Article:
In view of this Taliban resurgence in the country and their growing attacks with impunity, saner people have urged the Pakistani establishment that the time for a serious introspection on its part has come. After the Marriott Hotel attack in Islamabad, eminent short story writer Ms Zahida Hina wrote in her column in Roznama Express (Urdu) that Pakistan was burning in �apni lagaai aag� (self-lit fire). She only forgot to qualify it by adding that it was a military dictator who lit this fire and it is the people of Pakistan whom this fire is consuming. However, what she wanted to say is perfectly understandable and a large number of people in Pakistan, India and other parts of the world share her opinion.

The chain of events ran like this. After the Saur Revolution in Afghanistan, the Ziaul-Haque dictatorship raised the slogan of �Islam in danger,� and this swept away a large number of people in Pakistan, though the slogan only camouflaged the Yankee geo-strategic interest in the region. The situation soon deteriorated to the extent that various groups of Afghan mujahideen, engaged in opium smuggling and other illegal activities, fought running gun battles among themselves in the streets of Karachi and there was nobody to restrain them as the dictatorship needed their services elsewhere --- in its (un)holy war against the �infidels� in Afghanistan. It was not long before the Zia regime began to utilise this proxy war strategy against India, first in Punjab and then in Kashmir. The Yankees, with full ease, overlooked this Zia game against India as well.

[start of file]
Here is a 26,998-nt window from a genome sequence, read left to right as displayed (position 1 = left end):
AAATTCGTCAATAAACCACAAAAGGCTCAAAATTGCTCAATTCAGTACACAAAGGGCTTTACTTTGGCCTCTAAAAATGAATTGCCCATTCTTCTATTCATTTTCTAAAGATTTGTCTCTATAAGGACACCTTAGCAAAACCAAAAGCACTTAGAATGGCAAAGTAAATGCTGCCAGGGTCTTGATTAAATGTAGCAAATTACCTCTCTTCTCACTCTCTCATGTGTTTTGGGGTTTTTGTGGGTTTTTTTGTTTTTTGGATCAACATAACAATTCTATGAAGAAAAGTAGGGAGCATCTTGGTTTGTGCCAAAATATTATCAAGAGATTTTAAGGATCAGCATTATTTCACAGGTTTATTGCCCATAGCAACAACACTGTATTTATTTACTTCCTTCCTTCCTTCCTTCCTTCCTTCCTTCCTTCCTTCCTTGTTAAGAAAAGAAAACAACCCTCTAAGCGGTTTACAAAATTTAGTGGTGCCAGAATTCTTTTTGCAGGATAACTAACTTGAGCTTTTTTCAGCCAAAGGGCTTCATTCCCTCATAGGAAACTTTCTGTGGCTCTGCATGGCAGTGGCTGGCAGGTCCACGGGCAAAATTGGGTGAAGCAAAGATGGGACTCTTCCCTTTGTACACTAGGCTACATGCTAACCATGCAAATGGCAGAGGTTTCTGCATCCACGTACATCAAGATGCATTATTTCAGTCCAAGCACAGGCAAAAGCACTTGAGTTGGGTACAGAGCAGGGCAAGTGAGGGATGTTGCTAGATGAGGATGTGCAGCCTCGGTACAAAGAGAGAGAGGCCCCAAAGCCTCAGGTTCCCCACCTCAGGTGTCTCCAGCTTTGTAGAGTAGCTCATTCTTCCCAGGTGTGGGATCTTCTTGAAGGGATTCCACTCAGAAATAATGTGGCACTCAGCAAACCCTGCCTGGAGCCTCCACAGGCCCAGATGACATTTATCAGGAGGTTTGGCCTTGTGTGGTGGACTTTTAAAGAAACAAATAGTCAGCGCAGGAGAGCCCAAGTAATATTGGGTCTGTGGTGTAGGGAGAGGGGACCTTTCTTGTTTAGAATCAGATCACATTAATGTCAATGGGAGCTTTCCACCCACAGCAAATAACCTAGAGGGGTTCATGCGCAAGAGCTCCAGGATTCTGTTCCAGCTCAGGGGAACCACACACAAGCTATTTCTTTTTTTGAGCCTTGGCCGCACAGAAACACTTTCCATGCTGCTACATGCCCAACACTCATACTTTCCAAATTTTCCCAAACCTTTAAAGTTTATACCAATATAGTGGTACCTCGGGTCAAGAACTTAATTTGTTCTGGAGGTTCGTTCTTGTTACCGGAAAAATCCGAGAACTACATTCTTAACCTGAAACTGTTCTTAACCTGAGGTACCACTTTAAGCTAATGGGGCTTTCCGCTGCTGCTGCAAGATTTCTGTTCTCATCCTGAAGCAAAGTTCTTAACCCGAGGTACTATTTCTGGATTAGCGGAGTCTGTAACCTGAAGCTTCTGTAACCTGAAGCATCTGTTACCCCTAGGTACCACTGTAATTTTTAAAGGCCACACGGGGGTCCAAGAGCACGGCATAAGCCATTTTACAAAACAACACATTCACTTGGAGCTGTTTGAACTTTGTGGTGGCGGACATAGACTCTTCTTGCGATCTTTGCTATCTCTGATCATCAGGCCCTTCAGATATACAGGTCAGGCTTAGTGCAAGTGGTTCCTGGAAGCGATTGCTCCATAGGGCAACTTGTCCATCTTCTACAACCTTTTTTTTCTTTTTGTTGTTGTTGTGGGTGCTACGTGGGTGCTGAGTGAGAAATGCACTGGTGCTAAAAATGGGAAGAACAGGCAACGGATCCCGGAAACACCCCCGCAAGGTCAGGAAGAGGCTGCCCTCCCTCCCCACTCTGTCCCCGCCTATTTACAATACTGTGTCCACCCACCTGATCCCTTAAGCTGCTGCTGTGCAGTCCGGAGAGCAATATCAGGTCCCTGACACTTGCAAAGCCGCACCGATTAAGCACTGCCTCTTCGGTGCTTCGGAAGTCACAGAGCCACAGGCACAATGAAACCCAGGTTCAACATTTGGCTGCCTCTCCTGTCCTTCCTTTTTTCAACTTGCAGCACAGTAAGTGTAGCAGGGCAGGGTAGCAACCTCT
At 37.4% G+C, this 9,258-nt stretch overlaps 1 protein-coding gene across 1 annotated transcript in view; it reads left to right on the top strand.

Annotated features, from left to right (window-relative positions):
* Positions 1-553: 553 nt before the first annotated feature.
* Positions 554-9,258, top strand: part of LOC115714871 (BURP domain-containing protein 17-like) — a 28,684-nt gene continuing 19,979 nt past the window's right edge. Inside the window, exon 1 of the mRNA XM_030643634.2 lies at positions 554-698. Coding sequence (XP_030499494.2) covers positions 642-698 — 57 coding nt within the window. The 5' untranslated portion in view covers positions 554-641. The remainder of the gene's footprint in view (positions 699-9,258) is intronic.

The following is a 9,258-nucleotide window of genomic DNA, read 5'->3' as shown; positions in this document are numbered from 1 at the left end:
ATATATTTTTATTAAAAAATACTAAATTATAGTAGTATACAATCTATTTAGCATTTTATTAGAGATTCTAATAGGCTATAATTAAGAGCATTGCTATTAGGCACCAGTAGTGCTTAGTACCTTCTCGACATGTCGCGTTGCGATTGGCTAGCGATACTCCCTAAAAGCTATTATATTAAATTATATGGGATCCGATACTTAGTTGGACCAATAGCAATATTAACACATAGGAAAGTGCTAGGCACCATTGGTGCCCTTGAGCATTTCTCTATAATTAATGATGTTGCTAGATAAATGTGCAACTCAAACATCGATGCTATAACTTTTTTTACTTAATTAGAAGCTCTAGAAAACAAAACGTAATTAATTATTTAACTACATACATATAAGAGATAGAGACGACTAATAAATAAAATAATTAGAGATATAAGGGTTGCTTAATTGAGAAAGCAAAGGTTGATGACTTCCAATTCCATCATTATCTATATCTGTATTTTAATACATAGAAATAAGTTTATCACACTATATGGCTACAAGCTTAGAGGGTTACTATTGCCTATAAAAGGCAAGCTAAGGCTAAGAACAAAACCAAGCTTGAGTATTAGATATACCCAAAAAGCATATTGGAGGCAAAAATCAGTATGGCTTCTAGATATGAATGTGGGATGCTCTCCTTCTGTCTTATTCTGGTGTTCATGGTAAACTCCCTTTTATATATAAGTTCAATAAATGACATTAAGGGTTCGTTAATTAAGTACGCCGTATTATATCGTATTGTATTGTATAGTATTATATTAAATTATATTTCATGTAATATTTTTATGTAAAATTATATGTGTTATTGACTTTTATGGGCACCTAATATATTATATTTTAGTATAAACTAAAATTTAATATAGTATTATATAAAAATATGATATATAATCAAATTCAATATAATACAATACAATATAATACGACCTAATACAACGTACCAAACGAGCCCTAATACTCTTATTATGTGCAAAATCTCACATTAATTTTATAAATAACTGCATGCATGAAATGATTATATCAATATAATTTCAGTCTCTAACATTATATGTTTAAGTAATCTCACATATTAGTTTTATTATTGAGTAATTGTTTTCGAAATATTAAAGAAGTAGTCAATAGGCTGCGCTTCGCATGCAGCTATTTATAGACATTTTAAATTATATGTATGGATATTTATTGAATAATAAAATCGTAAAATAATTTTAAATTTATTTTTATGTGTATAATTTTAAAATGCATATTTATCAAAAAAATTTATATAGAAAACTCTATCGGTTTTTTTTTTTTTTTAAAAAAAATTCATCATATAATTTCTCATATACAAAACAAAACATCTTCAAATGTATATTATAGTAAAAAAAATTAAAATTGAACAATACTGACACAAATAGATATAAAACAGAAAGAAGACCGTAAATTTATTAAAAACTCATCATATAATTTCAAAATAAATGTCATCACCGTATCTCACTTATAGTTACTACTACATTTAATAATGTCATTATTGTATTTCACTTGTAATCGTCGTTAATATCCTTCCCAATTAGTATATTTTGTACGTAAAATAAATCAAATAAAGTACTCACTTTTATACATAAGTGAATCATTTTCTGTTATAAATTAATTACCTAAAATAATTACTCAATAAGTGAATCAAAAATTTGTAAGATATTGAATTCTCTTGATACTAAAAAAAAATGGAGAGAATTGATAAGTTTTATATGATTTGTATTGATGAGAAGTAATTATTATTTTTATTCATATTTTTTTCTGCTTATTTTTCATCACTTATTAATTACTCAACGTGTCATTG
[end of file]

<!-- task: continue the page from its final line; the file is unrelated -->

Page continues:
Commentators are unanimous that sectarian violence in Pakistan owes its genesis to this very milieu. The Zia dictatorship�s emphasis on Jama�at-e-Islami kind of Islam began to threaten not only the Christians, Ahmediyas and other minorities but also the Shias, particularly the Hazaras.

Another important thing to note is that non-military governments in the last twenty odd years, led by Benazir Bhutto or Nawaz Sharif, did not display any appreciable degree of foresight. Even though both had suffered at the army�s hands, they tried not the least bit to dismantle the Zia regime�s legacy and, instead, kept fighting among themselves. If anything, each of them was more concerned about how to win the army�s goodwill, and appeased the army�s top brass in every possible manner. This only enhanced the army�s clout and transformed it into a corporate entity with exceptionally big stakes. That is why any move to bring the army and ISI under civilian control faces serious resistance. In the last week of July 2008, the government issued a notification to bring the ISI under the interior ministry�s control and had to withdraw it within 24 hours.

In sum, already caught in a political deadlock and economic stringency, Pakistan finds itself in a life and death situation where each single step may have a far-reaching impact. Certainly, the army is not expected to give up its unduly privileged position; cf the noise over supposed threat to its stake from the Kerry-Lugar amendment. But the question is: Can the Zardari-Gilani dispensation afford to repeat the same omissions and commissions that cost its predecessors quite heavily? 

As for India, its stake in a stable democratic regime in Pakistan was never as great as it is today. Sadly, however, after taking a welcome stand at Sharm Al-Sheikh, it seems Dr Manmohan Singh has gone back upon his word and the refrain now is that Pakistan must first root out extremism for a revival of the composite dialogue process. Such conditions have always impeded an Indo-Pak thaw in the past while whatever improvement in relations has been there in the past six years was mainly because of unconditional talks.

October 28, 2009